LUCA VERRE: Yes indeed. Automotive remains one of the key verticals we are targeting, because our technology, event-based technology, shows clear benefit in that space with respect to low latency detection, low data rate and high dynamic range.

JUNKO YOSHIDA: And what are you hearing from OEMs about what problems they really want to solve when they decide to work with you?

LUCA VERRE: When both OEMs and Tier Ones work with Prophesee and event-based technology, the main pain point they’re trying to solve is to reduce the amount of data generated in both Level Two, Level Three or Level Four or Five type of applications. Because in both cases they’re looking for redundant solutions or multi-model systems that generate a huge amount of data. So by adding an event-based sensor, they see the benefit of reducing this bandwidth by a factor of 20 or 30.

JUNKO YOSHIDA: Yeah. You said something interesting. You say that the car companies can probably continue to use frame-based cameras, but your event-based camera can be used as sort of like an early-warning signal?

LUCA VERRE: Yes. Because our sensor is always on, there’s not effectively a frame rate. And it’s capable, with low latency, to detect relevant regions of interest. Then we can use this information to steer the attention of all the technologies, maybe lidar or radar.

JUNKO YOSHIDA: Right. So the object of interest can be spotted much faster. Okay. So the one thing that I took away from one of the demonstrations you showed me was that comparison the use of frame-based camera versus event-based cameras in terms of AEB, automatic emergency brake. And I think you mentioned that… What was the… American Automotive…

LUCA VERRE: American Automotive Association. They published some numbers showing that, in the case of AEB, in 69% of the cases, the current systems fail when it comes to detecting an adult, when it comes to detecting actually a child is 89% of the time it doesn’t fail, and most of the time it actually fails. So it’s still a great challenge despite the fact that actually AEB will become mandatory in a few years from now. So we did some tests in some controlled environments with one of the largest OEMs in Europe, and we compared side by side the frame-based sensor with an event-based sensor, showing that, while the frame-based camera system was failing evening in fusion with a radar system, our system was actually capable to detect pedestrians in both daylight conditions and night light conditions.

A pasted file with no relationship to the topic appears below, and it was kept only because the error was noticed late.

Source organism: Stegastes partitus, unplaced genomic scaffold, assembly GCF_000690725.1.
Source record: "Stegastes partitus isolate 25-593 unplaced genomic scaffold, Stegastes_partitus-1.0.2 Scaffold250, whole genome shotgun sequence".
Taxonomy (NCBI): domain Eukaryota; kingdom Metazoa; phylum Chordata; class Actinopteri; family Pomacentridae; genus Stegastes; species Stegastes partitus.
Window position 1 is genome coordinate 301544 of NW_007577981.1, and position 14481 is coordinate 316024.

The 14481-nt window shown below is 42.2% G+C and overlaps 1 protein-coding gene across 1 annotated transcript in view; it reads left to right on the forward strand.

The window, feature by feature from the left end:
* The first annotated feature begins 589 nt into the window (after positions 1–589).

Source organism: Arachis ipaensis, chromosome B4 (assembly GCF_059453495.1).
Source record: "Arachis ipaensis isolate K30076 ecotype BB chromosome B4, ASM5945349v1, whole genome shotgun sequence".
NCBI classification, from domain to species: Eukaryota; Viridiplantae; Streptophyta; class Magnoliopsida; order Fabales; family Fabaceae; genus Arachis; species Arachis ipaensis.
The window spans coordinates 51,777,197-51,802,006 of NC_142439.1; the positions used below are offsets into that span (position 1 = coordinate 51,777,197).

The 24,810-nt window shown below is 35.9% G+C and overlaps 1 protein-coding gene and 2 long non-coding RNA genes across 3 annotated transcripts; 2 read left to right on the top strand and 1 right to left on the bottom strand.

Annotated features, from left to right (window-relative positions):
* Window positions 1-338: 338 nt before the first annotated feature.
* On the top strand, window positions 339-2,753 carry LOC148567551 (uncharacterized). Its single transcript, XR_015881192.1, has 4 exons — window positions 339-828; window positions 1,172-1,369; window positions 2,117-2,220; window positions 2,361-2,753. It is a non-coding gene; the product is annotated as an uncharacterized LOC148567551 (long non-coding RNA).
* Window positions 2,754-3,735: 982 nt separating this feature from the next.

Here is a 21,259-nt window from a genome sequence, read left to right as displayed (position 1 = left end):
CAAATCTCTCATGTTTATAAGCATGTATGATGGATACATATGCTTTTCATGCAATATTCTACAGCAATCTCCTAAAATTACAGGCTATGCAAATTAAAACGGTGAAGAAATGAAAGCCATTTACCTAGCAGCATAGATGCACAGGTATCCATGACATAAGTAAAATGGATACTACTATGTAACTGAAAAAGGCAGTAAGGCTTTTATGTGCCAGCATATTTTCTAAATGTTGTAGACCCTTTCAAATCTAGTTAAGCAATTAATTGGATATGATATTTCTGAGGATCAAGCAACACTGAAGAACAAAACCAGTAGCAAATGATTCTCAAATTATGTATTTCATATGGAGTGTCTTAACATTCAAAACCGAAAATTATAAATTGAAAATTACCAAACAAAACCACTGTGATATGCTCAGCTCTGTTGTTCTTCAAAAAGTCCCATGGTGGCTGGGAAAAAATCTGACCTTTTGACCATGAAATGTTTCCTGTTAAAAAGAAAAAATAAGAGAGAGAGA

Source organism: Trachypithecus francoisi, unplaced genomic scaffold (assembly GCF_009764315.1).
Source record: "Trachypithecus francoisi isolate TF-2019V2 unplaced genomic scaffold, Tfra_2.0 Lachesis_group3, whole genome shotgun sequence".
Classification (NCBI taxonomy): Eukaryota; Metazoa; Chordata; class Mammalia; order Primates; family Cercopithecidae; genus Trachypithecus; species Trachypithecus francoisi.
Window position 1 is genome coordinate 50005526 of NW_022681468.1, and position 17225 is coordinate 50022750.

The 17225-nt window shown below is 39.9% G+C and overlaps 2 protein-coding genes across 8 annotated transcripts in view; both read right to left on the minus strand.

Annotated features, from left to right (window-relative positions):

JUNKO YOSHIDA: Nice. What’s the cost comparison between event-based cameras versus frame-based cameras?

LUCA VERRE: The sensor itself is very similar, because it’s a CMOS process, so the cost of silicon is sold in volume. It’s the same price as a conventional image sensor. The benefit that you actually bring is more the processing level, because the reduction of the amount of data comes with the benefit of lower processing power.

JUNKO YOSHIDA: Right. So they have the impact for the rest of the system. Right. Very good.

BRIAN SANTO: Prophesee is one hot little startup. Back in October, the company raised another $28 million in funding, bringing its total to roughly $68 million. Among Prophesee’s strategic partners are Renault-Nissan and Huawei.

International correspondent Nitin Dahad, roving reporter David Benjamin, Junko, and I were all at the recent Consumer Electronics Show, roaming the halls, ferreting out the most interesting new technologies and stories. We all covered a lot of ground, and we saw a lot of things we didn’t get to write about for one reason or another. So Nitin, Junko, and I got together on a conference call to go over some of it.

So, Nitin, tell us what the experience of CES 2020 was like.

NITIN DAHAD: Wow. Okay, so it was my first CES after ten years, and boy was it different. It was big. And when I entered the hotel, I thought, where is the hotel lobby? This is just a casino.

BRIAN SANTO: Yeah. That’s Las Vegas, isn’t it? There’s always a casino in the lobby. So, Junko, you’re a veteran of CES. What was your CES 2020 like?

JUNKO YOSHIDA: I wouldn’t want to divulge how many years I’ve been to CES! Many, many years. Decades, actually. This CES was interesting. Ever year, we see a whole bunch of new stuff, but I think this year it sort of… the crowd was just a big as ever, but I think I picked up a few trends that are going to be important for the next ten years.